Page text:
Yesterday’s droshos won’t be heard today, not by youngsters who are getting their messages in two-minute sound bites.

In truth, our young are wired differently, and we must accept it. Much of the indolence we see comes from a place that is asleep, because these youth have never been challenged to connect with Hashem. Having ‘fun’ is something that has now become the goal for so many, as we sit on the sidelines with anguished expressions.

In earlier times youngsters went to work in their teens, starvation was a very real danger, and simple Yidden felt elated with the gift of a Shabbos that included some warm food. Boruch Hashem, those times are not returning. Our youngsters are in education until they are meant to be ready to marry, and today starvation can mean a breakfast without warm croissants.

Sadly, it is apparent that many aren’t really cut out for the intensive learning that is being asked of them and there is nothing creative for them to do. So, they sit in our mosdos, making a life for themselves which works around the schedule of the yeshiva, filling their hearts with activities that closely parallel those of the non-Jewish world around us. Drugs slip in, anti-social activities provide distraction, and anger wells up within their hearts. Some strike out and leave us, causing untold pain to all those who have loved them deeply from the moment they drew their first breath.

“The house of the wicked will be overthrown, but the tent of the upright shall flourish.” (14:11)

There may be many houses built with grand trappings, but without the warmth of Yiddishkeit they will just become a skeleton in which those inside live separate lives, each tied to their phone or some other distraction.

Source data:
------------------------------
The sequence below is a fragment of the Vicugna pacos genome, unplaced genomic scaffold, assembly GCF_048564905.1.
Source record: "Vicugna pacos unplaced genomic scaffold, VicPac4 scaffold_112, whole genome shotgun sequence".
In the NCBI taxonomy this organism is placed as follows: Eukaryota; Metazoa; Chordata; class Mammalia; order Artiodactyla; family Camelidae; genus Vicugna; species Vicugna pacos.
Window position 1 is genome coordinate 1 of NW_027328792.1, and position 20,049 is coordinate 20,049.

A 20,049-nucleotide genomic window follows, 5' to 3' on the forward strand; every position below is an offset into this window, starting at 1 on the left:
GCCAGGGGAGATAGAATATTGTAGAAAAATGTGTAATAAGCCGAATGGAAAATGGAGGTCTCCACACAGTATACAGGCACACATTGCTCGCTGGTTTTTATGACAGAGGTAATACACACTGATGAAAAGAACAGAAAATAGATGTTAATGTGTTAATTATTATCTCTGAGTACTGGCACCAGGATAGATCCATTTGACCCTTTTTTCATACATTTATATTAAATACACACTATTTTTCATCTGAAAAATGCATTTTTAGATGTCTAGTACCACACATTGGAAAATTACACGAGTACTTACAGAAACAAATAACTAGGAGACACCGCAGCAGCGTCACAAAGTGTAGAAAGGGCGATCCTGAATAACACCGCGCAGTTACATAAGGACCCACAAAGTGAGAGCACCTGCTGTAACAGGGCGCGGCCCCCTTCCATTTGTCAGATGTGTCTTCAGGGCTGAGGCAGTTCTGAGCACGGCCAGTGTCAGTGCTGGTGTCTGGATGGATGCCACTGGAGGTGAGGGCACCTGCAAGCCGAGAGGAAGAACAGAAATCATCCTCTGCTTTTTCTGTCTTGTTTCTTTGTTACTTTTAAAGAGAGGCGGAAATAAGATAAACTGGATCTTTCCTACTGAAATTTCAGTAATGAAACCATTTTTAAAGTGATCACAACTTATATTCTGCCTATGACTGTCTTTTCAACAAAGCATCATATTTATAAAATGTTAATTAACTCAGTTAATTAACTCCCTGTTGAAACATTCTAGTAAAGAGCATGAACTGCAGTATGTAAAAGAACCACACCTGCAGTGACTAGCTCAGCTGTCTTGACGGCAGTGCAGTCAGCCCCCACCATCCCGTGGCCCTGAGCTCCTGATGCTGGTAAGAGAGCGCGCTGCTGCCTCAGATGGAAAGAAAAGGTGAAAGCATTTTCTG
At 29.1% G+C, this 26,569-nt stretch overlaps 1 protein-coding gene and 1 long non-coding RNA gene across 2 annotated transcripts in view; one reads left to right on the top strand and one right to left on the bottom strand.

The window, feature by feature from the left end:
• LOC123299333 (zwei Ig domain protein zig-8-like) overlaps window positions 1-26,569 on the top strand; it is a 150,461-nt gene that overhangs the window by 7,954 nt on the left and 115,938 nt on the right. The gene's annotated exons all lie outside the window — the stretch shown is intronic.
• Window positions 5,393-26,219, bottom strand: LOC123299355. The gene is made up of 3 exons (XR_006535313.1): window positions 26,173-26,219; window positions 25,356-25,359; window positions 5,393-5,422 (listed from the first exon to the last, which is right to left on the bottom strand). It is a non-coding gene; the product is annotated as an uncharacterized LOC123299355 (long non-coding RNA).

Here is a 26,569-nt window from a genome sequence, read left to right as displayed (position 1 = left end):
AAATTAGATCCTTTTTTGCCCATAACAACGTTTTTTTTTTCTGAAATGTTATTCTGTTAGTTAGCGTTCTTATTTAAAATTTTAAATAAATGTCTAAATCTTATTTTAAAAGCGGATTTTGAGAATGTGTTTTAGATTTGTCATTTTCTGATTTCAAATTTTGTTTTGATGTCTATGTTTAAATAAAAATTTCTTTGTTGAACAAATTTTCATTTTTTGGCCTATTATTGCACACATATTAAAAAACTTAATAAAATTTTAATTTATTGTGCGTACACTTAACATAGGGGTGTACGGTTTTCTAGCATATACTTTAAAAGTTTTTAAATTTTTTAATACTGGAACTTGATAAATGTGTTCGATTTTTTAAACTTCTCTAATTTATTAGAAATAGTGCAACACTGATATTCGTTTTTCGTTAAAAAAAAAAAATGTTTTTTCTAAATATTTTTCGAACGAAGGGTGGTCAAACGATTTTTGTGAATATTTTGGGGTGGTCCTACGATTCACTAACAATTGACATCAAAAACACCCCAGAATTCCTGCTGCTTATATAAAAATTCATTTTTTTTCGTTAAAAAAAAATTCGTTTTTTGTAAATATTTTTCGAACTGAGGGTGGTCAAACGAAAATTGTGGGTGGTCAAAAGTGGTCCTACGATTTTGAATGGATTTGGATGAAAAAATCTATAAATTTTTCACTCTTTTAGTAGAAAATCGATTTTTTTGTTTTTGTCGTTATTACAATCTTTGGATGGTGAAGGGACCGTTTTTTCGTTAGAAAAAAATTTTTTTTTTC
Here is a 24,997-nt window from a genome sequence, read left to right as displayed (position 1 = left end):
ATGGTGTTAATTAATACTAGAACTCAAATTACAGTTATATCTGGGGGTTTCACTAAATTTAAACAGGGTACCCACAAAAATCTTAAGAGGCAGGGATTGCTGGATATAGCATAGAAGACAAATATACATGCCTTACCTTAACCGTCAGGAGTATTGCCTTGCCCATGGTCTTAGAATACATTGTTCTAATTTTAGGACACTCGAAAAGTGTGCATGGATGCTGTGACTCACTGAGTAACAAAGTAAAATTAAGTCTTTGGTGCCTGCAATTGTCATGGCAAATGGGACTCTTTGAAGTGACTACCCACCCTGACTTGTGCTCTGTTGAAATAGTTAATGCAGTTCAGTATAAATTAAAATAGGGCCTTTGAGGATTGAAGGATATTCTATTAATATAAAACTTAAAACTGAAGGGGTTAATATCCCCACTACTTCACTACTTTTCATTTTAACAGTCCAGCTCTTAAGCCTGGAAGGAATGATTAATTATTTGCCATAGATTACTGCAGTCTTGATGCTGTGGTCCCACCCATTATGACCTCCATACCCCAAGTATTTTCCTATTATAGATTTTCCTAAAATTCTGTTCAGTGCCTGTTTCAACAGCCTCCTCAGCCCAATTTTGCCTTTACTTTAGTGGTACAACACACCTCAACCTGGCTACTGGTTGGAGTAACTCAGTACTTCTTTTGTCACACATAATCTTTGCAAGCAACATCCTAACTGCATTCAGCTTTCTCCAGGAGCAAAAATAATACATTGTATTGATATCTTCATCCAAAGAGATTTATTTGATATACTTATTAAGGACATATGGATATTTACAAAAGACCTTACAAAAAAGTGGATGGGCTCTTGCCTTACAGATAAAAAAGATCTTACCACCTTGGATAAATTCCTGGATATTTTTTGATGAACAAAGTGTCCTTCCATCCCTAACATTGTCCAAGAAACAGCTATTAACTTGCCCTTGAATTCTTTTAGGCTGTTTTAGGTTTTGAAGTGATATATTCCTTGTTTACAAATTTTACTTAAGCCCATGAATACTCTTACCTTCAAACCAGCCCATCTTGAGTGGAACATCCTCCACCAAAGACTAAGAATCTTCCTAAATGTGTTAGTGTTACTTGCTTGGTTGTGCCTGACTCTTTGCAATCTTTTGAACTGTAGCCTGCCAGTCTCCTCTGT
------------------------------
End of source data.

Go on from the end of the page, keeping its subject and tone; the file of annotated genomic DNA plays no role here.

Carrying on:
The home where Hashem is truly the paramount member of the household may seem materially bare and with no fancy embellishments, but it will always be alive with the sound of happy voices filled with a joyful life permeated with Torah.  The challenge is how to create an atmosphere that can make this a reality. Seforim shelves are top heavy with worthy tomes that address these problems. Our newspapers and periodicals are filled with endless pages covering these vexing issues. Yet, we have no clarity, no foolproof answers.

This is simply because no two souls are the same and we need to develop answers that speak to the individuals and not the masses. We need warm mentors coming from kollelim, we need all the efforts we once spent on kiruv rechokim to be turned towards kiruv kerovim, bringing our own back to their roots.

We need a revolution. There will be no single answer; each community, each rov, will offer their own unique response, and in this way we will see illumination.

As I have said, the subject is a difficult one. It should be spoken of openly and with sincerity. Not judging, just giving. This will make our homes resonate with the vibrancy of a heartfelt Yiddishkeit, and lead us all closer to the coming of the Moshiach.